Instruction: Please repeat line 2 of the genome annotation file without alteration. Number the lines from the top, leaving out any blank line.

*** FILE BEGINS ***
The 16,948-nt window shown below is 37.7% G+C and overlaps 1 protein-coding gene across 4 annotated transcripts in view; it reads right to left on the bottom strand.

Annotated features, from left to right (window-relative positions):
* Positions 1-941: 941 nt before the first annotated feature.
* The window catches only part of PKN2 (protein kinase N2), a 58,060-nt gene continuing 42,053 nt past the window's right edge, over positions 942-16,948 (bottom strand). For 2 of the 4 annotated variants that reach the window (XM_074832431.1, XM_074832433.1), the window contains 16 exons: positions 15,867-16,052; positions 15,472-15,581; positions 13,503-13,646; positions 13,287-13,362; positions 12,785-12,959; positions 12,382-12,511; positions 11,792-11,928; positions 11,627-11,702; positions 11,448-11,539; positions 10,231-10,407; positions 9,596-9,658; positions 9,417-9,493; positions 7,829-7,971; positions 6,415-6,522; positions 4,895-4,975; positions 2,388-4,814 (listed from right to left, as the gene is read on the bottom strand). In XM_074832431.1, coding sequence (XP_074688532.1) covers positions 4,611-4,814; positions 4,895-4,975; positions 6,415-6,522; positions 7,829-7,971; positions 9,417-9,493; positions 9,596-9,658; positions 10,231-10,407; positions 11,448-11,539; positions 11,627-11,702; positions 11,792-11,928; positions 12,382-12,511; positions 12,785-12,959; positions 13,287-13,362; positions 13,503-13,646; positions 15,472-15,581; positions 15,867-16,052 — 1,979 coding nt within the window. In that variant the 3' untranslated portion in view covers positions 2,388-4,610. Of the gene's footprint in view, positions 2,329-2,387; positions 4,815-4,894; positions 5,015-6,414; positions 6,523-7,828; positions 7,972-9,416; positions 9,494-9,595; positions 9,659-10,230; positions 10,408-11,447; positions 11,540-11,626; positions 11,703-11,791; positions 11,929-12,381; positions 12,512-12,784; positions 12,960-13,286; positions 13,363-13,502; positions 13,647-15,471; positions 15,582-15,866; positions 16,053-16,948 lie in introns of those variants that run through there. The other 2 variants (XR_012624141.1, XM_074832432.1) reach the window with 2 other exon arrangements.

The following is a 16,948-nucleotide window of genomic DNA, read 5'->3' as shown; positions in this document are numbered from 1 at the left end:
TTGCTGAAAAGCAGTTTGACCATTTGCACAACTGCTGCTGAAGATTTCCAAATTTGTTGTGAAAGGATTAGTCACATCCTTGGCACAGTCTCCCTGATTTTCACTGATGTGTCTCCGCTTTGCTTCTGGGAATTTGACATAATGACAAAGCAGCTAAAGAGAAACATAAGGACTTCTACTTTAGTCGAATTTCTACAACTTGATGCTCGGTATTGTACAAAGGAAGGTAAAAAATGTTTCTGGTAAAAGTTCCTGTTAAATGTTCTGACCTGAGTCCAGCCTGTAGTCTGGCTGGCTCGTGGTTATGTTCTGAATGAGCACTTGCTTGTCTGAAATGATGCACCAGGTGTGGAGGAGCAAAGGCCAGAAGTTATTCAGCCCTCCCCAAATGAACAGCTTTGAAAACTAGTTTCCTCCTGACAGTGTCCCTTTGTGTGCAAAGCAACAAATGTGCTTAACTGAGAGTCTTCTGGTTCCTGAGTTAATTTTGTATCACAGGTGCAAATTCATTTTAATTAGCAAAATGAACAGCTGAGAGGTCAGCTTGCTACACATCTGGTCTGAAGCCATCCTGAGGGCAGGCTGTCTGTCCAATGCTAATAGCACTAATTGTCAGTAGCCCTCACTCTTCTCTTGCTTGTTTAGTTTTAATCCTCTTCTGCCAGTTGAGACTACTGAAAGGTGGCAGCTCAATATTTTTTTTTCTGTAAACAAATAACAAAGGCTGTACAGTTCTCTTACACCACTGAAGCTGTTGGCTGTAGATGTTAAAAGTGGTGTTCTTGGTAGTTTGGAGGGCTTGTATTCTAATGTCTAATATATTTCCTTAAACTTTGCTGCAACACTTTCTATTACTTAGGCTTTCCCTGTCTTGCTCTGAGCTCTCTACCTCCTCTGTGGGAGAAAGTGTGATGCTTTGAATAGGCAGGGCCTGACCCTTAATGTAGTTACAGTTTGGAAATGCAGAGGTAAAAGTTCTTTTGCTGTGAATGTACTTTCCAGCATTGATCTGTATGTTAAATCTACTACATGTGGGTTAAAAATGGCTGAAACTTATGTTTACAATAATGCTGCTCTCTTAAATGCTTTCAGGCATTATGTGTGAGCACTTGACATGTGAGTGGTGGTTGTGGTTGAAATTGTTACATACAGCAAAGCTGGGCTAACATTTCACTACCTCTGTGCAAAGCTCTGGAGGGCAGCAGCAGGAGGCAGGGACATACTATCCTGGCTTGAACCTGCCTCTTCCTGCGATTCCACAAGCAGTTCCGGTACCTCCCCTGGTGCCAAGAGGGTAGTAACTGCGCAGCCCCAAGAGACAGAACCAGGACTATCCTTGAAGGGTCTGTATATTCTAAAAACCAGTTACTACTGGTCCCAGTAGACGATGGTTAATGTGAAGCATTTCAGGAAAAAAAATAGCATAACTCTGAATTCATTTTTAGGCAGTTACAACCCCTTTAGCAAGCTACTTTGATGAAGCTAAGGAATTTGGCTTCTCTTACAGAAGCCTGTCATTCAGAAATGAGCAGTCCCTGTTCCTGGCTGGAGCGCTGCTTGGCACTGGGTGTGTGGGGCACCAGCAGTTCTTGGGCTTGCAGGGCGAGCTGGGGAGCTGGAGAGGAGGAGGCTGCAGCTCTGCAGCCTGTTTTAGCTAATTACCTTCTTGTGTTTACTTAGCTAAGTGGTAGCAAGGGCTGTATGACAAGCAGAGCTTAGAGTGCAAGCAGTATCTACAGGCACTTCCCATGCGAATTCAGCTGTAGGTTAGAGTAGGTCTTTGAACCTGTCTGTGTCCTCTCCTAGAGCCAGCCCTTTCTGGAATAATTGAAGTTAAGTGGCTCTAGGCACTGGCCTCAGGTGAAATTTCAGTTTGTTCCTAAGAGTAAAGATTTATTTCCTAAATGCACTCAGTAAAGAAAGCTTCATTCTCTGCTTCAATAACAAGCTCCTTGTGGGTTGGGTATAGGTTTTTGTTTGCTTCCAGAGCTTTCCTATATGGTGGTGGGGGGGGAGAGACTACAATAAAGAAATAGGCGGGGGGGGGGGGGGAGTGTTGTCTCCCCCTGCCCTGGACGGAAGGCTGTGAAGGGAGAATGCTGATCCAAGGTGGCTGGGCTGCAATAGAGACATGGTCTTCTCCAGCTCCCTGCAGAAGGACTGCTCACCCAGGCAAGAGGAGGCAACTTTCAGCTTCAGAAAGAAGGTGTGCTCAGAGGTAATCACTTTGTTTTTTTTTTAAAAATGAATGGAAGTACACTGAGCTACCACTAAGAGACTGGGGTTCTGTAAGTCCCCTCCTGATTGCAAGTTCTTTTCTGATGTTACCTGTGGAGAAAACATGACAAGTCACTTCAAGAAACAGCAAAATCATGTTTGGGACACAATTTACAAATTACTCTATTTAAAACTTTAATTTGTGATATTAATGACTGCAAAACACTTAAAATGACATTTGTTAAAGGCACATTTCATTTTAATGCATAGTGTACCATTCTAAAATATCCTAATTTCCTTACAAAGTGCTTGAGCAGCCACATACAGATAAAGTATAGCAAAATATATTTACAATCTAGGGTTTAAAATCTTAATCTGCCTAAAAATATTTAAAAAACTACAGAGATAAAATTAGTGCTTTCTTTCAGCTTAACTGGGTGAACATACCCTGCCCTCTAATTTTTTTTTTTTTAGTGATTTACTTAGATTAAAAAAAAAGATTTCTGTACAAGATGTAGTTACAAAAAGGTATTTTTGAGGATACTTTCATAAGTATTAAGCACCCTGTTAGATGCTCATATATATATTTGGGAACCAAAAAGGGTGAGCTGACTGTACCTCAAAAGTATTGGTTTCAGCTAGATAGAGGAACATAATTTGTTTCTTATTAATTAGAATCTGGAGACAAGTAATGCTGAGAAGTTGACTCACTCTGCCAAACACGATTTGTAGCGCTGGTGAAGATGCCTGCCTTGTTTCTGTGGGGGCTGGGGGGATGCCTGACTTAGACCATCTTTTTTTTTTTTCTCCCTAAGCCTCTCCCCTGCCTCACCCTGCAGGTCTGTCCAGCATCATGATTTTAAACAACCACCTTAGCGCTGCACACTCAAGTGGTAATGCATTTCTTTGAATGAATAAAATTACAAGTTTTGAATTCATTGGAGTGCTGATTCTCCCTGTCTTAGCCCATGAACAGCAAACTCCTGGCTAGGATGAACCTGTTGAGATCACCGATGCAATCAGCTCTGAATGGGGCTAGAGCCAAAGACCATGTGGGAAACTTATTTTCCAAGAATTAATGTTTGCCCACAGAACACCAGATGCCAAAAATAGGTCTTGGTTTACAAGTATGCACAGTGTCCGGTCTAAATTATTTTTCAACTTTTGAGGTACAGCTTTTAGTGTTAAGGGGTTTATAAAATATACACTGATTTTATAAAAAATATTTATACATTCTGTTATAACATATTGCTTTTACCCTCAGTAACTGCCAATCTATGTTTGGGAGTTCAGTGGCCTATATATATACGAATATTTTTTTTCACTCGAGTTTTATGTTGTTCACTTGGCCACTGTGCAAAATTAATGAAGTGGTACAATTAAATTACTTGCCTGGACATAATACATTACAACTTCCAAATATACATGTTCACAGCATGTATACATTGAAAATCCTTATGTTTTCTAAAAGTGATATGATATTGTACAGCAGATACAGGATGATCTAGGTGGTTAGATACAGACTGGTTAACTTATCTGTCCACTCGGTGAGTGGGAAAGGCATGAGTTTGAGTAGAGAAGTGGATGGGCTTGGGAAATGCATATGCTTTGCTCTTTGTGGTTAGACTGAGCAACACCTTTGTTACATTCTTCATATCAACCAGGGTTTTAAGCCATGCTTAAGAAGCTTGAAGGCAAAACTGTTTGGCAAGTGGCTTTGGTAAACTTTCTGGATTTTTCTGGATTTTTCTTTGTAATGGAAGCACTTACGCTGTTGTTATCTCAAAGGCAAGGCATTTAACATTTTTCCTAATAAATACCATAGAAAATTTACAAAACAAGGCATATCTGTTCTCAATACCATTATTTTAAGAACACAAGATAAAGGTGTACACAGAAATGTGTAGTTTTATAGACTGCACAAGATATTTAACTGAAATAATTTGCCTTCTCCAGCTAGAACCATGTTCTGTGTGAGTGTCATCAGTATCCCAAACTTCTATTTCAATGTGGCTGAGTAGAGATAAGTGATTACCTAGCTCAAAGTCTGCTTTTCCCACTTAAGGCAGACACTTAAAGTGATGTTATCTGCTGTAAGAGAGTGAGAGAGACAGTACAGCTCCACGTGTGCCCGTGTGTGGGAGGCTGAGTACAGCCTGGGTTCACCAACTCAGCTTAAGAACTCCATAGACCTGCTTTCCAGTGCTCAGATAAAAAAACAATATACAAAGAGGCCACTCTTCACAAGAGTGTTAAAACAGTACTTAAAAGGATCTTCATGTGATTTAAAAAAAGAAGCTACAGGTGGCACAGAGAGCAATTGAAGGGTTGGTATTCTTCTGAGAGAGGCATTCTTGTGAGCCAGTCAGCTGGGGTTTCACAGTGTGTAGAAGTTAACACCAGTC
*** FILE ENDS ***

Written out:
Annotated features, from left to right (window-relative positions):